What is the difference between association, aggregation, and composition? Please explain in terms of implementation.

17 Answers 17


For two objects, Foo and Bar the relationships can be defined

Association - I have a relationship with an object. Foo uses Bar

public class Foo { 
    void Baz(Bar bar) {

Composition - I own an object and I am responsible for its lifetime. When Foo dies, so does Bar

public class Foo {
    private Bar bar = new Bar(); 

Aggregation - I have an object which I've borrowed from someone else. When Foo dies, Bar may live on.

public class Foo { 
    private Bar bar; 
    Foo(Bar bar) { 
       this.bar = bar; 
  • 3
    Seems C#/Java code. If that's the case, both Association and Aggregation code are same. In both cases, 'bar' is just referenced and Bar object may live on. – Ajay Aug 18 '14 at 5:33
  • @Jeff Foster: I have some doubts. If I instantiate bar object in Baz(Bar bar){bar=new Bar(); } in first case. Will it still be association or will it become composition now? – Saket Aug 28 '14 at 5:39
  • 19
    @Ajay: Aggregation keeps the reference of the objects which is not the case with association. Hence the difference of implementation. – ABCD Jun 2 '15 at 6:41
  • 12
    Association is a bit stronger than just usage as a method parameter. I believe your association code snippet corresponds more to a Dependency relation. you might want to check Martin Fowler related article – Ahmad Abdelghany Dec 3 '15 at 13:16
  • 3
    @AhmadAbdelghany is correct. First example is a dependency relation. The third one works for association and aggregation. – André Valenti Apr 7 '16 at 1:58

I know this question is tagged as C# but the concepts are pretty generic questions like this redirect here. So I am going to provide my point of view here (a bit biased from java point of view where I am more comfortable).

When we think of Object-oriented nature we always think of Objects, class (objects blueprints) and the relationship between them. Objects are related and interact with each other via methods. In other words the object of one class may use services/methods provided by the object of another class. This kind of relationship is termed as association..

Aggregation and Composition are subsets of association meaning they are specific cases of association.

enter image description here

  • In both aggregation and composition object of one class "owns" object of another class.
  • But there is a subtle difference. In Composition the object of class that is owned by the object of it's owning class cannot live on it's own(Also called "death relationship"). It will always live as a part of it's owning object where as in Aggregation the dependent object is standalone and can exist even if the object of owning class is dead.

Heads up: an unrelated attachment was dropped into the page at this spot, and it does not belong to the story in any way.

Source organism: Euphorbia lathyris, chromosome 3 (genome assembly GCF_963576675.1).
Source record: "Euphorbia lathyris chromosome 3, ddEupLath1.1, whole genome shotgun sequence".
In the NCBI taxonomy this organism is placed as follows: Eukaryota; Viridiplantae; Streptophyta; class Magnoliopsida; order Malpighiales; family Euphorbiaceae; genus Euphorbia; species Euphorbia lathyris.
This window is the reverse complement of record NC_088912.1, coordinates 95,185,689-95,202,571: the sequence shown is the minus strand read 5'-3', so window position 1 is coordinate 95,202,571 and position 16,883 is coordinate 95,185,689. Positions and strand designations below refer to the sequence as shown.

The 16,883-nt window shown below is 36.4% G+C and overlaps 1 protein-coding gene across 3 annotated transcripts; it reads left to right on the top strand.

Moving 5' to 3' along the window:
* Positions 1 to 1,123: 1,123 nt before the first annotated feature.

• So in composition if owning object is garbage collected the owned object will also be which is not the case in aggregation.


Composition Example : Consider the example of a Car and an engine that is very specific to that car (meaning it cannot be used in any other car). This type of relationship between Car and SpecificEngine class is called Composition. An object of the Car class cannot exist without an object of SpecificEngine class and object of SpecificEngine has no significance without Car class. To put in simple words Car class solely "owns" the SpecificEngine class.

Aggregation Example : Now consider class Car and class Wheel. Car needs a Wheel object to function. Meaning the Car object owns the Wheel object but we cannot say the Wheel object has no significance without the Car Object. It can very well be used in a Bike, Truck or different Cars Object.

Summing it up -

To sum it up association is a very generic term used to represent when a class uses the functionalities provided by another class. We say it's composition if one parent class object owns another child class object and that child class object cannot meaningfully exist without the parent class object. If it can then it is called Aggregation.

More details here. I am the author of http://opensourceforgeeks.blogspot.in and have added a link above to the relevant post for more context.

  • 8
    I was going to ask why you cared to answer an already answered question that was asked more than 5 years ago but then I read your blog entry and it was way more informative than some of the answers here. Upvoted! – Donbhupi Dec 6 '15 at 1:12
  • 1
    I agree with @Donbhupi your answer is way more informative and correct than many others – zish Jan 8 '16 at 16:58
  • It's really funny when C# and Java developers claim they use composition when it only exists on primitive types with those languages. If you want to really understand composition you have to use C++ where objects can REALLY be part of other objects.. Not just floating in heap memory and holding pointers to each other and claiming there is composition.. – Everyone Mar 9 '17 at 9:31